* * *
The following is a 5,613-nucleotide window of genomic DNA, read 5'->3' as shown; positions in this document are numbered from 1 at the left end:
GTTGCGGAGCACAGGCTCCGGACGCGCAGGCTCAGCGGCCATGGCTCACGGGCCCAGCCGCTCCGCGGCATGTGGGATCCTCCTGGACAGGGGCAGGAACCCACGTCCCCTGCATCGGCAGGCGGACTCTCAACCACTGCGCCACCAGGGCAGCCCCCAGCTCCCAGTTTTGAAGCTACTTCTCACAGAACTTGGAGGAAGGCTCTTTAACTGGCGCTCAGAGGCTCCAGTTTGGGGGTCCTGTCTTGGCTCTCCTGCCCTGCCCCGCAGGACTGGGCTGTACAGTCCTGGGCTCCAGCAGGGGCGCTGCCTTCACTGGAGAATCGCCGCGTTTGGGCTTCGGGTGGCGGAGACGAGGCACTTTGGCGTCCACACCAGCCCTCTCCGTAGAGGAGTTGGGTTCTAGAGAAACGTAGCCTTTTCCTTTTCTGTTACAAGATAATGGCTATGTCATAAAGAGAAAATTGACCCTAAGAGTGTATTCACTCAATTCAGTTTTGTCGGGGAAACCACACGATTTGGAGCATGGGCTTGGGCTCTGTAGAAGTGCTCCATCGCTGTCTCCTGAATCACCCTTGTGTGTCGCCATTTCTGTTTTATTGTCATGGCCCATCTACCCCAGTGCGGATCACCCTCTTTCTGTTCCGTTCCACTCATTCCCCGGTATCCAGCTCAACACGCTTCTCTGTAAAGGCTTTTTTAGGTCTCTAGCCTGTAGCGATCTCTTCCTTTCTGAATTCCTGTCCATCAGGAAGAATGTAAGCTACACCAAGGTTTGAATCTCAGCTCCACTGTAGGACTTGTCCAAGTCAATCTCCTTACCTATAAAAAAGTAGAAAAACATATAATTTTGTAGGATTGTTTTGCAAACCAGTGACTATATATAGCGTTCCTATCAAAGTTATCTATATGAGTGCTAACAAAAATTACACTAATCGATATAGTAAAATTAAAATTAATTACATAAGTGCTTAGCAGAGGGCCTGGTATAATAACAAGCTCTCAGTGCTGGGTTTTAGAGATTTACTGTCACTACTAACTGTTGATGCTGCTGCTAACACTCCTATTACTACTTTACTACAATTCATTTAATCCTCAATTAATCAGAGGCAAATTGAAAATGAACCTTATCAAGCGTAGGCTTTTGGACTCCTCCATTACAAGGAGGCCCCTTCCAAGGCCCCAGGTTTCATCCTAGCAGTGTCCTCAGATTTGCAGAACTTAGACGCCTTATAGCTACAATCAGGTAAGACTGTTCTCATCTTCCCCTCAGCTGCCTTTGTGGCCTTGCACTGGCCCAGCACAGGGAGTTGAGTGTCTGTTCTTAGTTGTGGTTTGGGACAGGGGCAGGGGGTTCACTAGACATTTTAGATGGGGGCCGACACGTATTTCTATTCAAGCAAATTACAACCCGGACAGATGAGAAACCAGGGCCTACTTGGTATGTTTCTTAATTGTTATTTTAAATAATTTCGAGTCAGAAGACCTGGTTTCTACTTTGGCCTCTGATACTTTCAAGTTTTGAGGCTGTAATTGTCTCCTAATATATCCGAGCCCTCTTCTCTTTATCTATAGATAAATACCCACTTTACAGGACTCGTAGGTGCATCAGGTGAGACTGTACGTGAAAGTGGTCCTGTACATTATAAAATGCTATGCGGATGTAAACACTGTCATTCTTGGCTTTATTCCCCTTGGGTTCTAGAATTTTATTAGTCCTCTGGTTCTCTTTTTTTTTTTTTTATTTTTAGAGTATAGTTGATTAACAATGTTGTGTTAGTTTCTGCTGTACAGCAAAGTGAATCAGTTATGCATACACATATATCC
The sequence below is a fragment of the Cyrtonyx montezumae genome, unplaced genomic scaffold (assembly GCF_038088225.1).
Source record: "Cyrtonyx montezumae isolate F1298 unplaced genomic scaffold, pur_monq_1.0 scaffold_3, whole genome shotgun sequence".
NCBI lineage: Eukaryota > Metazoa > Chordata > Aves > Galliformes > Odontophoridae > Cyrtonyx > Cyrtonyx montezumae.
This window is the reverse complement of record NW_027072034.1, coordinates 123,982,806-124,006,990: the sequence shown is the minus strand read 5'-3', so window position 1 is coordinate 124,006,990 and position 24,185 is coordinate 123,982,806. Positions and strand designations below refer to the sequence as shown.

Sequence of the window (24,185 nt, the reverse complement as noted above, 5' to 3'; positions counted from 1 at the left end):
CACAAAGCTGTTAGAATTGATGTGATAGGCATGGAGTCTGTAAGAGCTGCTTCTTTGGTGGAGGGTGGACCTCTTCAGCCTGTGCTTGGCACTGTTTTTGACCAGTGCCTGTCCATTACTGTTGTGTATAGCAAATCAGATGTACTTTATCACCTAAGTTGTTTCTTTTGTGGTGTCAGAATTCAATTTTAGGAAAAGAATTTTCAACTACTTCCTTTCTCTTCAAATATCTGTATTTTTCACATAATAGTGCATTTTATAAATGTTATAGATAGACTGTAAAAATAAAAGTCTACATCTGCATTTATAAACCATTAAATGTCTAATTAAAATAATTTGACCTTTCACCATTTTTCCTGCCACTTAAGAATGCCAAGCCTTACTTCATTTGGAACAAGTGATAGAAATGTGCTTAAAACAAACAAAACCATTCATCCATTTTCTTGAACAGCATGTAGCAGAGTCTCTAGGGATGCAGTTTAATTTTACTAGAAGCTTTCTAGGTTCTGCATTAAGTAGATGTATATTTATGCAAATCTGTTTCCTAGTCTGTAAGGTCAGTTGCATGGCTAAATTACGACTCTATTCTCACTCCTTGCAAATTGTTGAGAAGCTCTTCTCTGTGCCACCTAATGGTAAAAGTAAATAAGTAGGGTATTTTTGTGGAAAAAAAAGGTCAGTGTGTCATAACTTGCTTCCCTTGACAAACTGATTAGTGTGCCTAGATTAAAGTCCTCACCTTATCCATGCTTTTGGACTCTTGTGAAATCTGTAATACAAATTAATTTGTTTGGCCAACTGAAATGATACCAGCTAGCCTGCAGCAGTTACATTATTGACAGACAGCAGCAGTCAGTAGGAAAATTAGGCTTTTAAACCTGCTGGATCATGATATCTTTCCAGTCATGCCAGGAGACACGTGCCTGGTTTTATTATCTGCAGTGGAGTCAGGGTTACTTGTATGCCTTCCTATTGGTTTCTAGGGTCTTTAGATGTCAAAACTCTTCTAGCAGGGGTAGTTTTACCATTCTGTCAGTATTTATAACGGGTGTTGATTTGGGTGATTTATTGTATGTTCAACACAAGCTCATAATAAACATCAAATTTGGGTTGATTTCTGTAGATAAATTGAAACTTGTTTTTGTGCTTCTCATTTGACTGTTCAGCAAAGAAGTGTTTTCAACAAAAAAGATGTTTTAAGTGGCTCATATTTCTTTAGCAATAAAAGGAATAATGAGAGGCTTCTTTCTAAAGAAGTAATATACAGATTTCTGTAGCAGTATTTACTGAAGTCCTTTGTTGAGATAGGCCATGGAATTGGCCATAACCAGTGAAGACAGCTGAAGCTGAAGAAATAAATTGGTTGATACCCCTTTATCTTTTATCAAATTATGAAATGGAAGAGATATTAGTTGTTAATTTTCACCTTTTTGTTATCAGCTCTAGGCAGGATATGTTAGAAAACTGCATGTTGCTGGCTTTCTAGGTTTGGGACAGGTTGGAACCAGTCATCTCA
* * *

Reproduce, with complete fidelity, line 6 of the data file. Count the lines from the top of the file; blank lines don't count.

This window is the reverse complement of record NW_027072034.1, coordinates 123,982,806-124,006,990: the sequence shown is the minus strand read 5'-3', so window position 1 is coordinate 124,006,990 and position 24,185 is coordinate 123,982,806. Positions and strand designations below refer to the sequence as shown.